Wet granulated liquisolid drug delivery systems with hydrophobic and hydrophilic drugs

Javaheri, Hoda (2017) Wet granulated liquisolid drug delivery systems with hydrophobic and hydrophilic drugs. Doctoral thesis, University of Sunderland.

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Abstract

The formulation of hydrophobic drugs into appropriate dosage forms is challenging due
to the problems associated with those drugs such as low solubility and poor dissolution.
Using a liquisolid system is a promising method to improve the dissolution of hydrophobic
drugs and in sustaining the release of hydrophilic drugs, in which solid drugs are
dispersed in non-volatile liquid vehicles. The aim of this research was to use the liquisolid
technique to enhance the dissolution rate of glibenclamide, a model hydrophobic drug,
and to sustain the release of metformin-HCl, as a model hydrophilic drug. The wet
granulation process was applied to liquisolid powders with the aim of overcoming issues
of poor powder flowability and compressibility, especially using high viscosity liquid
vehicles. This process was performed with liquisolid powders prior to compaction into
tablets. Different liquisolid formulations were prepared using three liquid vehicles
(polyethylene glycol400 (PEG® 400), Synperonic® PE/L44 and Cremophor® ELP), at 10
and 30 % w/w drug concentrations for glibenclamide; and 30% and 60% w/w drug
concentrations for metformin-HCl. Avicel®PH102 was used as a carrier, whilst colloidal
silicon dioxide was employed as a coating material to convert the wet mixtures into dry
powders. Potato starch, 5% w/w, as a disintegrant was blended with the mixtures
manually for 10 minutes and then 0.75% of magnesium stearate as a lubricant was added
and mixed for 5 minutes. The final powder (depending on its flowability and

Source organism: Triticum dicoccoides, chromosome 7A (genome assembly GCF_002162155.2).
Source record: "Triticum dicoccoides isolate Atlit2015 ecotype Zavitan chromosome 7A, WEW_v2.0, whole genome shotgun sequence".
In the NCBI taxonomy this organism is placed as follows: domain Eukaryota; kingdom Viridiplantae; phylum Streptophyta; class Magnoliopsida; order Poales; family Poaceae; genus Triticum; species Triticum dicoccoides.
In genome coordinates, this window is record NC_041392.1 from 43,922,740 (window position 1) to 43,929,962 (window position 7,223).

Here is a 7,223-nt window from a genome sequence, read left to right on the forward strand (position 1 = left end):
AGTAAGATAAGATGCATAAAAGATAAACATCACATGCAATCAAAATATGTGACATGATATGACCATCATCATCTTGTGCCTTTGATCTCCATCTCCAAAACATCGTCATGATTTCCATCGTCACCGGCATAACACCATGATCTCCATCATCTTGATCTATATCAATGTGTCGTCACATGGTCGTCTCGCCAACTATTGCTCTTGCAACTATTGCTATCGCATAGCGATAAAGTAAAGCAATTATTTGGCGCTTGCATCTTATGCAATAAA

compactability) was then compacted automatically using a single-punch tableting
machine to give tablets with 4 mg for glibenclamide and 40 mg for metformin-HCl.
Prepared liquisolid compacts were characterized by using British Pharmacopeia quality
control tests: uniformity of weight, friability, disintegration, hardness and drug dissolution.
iii
It was found, for both drugs, that by application of wet granulation to liquisolid powder
admixtures, the large-scale production of liquisolid compacts is feasible, which can be
easily adapted to the pharmaceutical industry. In addition to enhancing the flowability and
compressibility of the powders, the glibenclamide dissolution was also improved due to
the enhanced binding of particles and because of the wetting effect of liquid vehicles on
the hydrophobic drug, which make the drug more available for dissolution.
For the sustained release preparations of liquisolid metformin-HCl, hydroxyl propyl
cellulose (HPC) was used as a novel carrier in liquisolid compacts. The results showed
92% drug release after 12 hours using Cremophor®ELP (with 30% w/w drug
concentration) which was the best sustained drug release formulation. Additionally,
Eudragit® RL30D and Eudragit® RLPO have been used to study their effects on drug
release from liquisolid formulations, examining if they can sustain or give more rapid drug
release. Both types of Eudragit revealed immediate release with metformin-HCl rather
than sustained drug release, with the tablets disintegrating within seconds. This suggests
formulating orodispersible metformin-HCl tablets using Eudragit® RL30D as a liquid
vehicle.
In summary, liquisolid technology has led to promising results, not only in enhancing the
drug dissolution of hydrophobic drugs, but also in sustaining and promoting the release
of hydrophilic drugs.

Item Type: Thesis (Doctoral)
Subjects: Sciences > Biomedical Sciences
Divisions: Faculty of Health Sciences and Wellbeing
Depositing User: Barry Hall
Date Deposited: 18 Dec 2017 15:25
Last Modified: 18 Dec 2017 15:25
URI: http://sure.sunderland.ac.uk/id/eprint/8549

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